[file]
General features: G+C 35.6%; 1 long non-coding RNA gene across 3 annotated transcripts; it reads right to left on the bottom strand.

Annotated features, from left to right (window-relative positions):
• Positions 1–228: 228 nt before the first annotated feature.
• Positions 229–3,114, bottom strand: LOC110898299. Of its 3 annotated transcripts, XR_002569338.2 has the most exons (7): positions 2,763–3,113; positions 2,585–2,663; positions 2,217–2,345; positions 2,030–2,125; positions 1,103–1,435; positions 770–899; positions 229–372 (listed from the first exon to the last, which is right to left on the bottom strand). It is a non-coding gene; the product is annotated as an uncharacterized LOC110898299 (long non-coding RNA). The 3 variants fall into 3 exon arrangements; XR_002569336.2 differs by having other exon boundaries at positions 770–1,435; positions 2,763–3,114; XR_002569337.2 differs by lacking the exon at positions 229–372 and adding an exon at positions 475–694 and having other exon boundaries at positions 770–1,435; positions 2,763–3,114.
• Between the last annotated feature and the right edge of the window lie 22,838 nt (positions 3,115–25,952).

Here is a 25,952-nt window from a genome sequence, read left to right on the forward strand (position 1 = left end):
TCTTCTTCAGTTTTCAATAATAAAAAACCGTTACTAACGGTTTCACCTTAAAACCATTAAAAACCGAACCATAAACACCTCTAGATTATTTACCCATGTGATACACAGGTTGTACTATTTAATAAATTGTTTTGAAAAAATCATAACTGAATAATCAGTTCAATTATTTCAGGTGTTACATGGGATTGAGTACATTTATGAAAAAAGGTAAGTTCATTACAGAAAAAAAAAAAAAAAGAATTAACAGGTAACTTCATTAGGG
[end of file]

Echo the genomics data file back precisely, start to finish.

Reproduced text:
General features: G+C 35.6%; 1 long non-coding RNA gene across 3 annotated transcripts; it reads right to left on the bottom strand.

Annotated features, from left to right (window-relative positions):
• Positions 1–228: 228 nt before the first annotated feature.
• Positions 229–3,114, bottom strand: LOC110898299. Of its 3 annotated transcripts, XR_002569338.2 has the most exons (7): positions 2,763–3,113; positions 2,585–2,663; positions 2,217–2,345; positions 2,030–2,125; positions 1,103–1,435; positions 770–899; positions 229–372 (listed from the first exon to the last, which is right to left on the bottom strand). It is a non-coding gene; the product is annotated as an uncharacterized LOC110898299 (long non-coding RNA). The 3 variants fall into 3 exon arrangements; XR_002569336.2 differs by having other exon boundaries at positions 770–1,435; positions 2,763–3,114; XR_002569337.2 differs by lacking the exon at positions 229–372 and adding an exon at positions 475–694 and having other exon boundaries at positions 770–1,435; positions 2,763–3,114.
• Between the last annotated feature and the right edge of the window lie 22,838 nt (positions 3,115–25,952).

Here is a 25,952-nt window from a genome sequence, read left to right on the forward strand (position 1 = left end):
TCTTCTTCAGTTTTCAATAATAAAAAACCGTTACTAACGGTTTCACCTTAAAACCATTAAAAACCGAACCATAAACACCTCTAGATTATTTACCCATGTGATACACAGGTTGTACTATTTAATAAATTGTTTTGAAAAAATCATAACTGAATAATCAGTTCAATTATTTCAGGTGTTACATGGGATTGAGTACATTTATGAAAAAAGGTAAGTTCATTACAGAAAAAAAAAAAAAAAGAATTAACAGGTAACTTCATTAGGG